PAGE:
SFC Expresses Concern over Irregularities in Asset Management Activities
- The Commission has identified a number of regulatory concerns with respect to private funds and discretionary accounts, in particular, funds with concentrated, illiquid and interconnected investments.
- The Commission has reminded asset managers and their senior management to maintain appropriate standards of conduct and to strengthen their supervisory and compliance policies and procedures.
- The Commission has reminded asset managers that failure to act in the best interests of clients impacts their fitness and properness to hold a licence.
Irregularities Identified by the Commission Relating to Investments in Listed Companies
On 31 July 2017, the Securities and Futures Commission ("the Commission”) published a circular to asset managers in respect of irregularities identified in private funds and discretionary accounts (the “Circular”). The Commission has become aware of instances in which asset managers have engaged in practices of which the nature and commercial substance were questionable. The Commission highlighted the following practices that raised regulatory concerns:
- asset managers acting solely on the directions of clients without exercising investment discretion where the clients are discretionary account holders with sizeable concentrated stock positions in their accounts;
- related party using bought and sold notes to acquire or dispose of shares in listed company1;
- fund investors or discretionary account holders being related parties (e.g., substantial shareholders, directors or affiliates) of listed companies in which the funds or discretionary accounts invest; and
- a director of an asset manager who is contemporaneously a director or chief executive officer of listed companies in which funds under the management of the asset manager are invested.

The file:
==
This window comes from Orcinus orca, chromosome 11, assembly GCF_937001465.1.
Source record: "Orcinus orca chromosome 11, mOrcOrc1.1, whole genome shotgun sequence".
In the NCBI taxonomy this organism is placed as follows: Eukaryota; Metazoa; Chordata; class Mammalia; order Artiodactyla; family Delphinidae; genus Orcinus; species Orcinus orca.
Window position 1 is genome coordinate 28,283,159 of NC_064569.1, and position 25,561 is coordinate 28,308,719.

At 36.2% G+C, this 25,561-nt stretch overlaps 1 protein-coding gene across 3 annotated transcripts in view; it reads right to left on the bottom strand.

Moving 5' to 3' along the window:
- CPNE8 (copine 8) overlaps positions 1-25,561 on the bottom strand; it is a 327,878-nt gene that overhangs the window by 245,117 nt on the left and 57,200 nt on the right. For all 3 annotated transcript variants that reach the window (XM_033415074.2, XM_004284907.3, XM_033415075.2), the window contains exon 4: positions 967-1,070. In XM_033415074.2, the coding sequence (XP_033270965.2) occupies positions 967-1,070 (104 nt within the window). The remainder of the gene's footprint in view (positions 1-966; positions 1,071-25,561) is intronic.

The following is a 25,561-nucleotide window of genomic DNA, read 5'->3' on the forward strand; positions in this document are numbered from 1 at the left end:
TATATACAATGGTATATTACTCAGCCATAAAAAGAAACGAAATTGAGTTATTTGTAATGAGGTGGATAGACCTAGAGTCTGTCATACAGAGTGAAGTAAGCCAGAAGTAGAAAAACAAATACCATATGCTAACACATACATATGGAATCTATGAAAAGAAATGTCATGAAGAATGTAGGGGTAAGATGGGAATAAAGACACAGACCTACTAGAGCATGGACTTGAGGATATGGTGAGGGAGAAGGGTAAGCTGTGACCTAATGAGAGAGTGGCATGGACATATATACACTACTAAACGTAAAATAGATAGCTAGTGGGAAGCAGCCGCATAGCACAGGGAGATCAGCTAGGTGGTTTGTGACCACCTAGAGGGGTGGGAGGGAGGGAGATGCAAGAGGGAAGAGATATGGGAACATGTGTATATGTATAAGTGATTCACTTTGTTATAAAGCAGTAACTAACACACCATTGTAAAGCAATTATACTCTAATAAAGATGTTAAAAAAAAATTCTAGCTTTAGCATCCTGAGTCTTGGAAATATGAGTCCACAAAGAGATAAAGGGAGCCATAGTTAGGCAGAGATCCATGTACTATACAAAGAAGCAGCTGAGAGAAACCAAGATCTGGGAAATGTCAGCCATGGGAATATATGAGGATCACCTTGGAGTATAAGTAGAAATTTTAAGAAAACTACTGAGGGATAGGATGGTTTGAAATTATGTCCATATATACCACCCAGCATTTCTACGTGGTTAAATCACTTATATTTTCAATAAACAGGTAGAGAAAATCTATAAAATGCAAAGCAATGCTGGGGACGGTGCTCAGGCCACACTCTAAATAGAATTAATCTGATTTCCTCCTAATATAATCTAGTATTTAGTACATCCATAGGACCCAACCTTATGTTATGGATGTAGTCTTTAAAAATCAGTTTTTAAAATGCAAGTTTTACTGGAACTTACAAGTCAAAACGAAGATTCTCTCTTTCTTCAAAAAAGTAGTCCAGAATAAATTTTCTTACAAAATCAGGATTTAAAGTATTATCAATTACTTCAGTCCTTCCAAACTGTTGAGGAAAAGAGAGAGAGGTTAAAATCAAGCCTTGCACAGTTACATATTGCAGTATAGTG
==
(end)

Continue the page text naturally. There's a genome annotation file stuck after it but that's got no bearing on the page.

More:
Acting in the Best Interests of the Integrity of the Market
In light of the above findings, the Commission warned asset managers not to turn a blind eye to dubious arrangements and transactions proposed by clients. Asset managers should act with due skill, care and diligence when conducting their business activities. They should perform proper client due diligence, exercise their professional judgment to critically examine proposed arrangements and transactions, and employ appropriate measures to avoid being implicated in any market misconduct or other illicit activities.
Avoidance of Conflicts of Interest
Conflicts of interest concerns may arise if the directors or affiliates of listed companies who may be in possession of material nonpublic, price-sensitive information are perceived to have acted upon such information in making investments. Asset managers should therefore exercise due care when investing in listed stocks to which fund investors, discretionary account holders, directors or key personnel of the fund are related.
The Commission highlighted one case in which a fund was unable to meet margin calls, and loans were arranged from a manager’s other funds. In the same case, a party related to the asset manager made a loan to the fund with an extremely high one-off borrowing charge.
In another case, a fund investor related to an asset manager was allowed to redeem before a negative adjustment was applied to the fund, therefore minimizing the losses assumed by the related-party investor.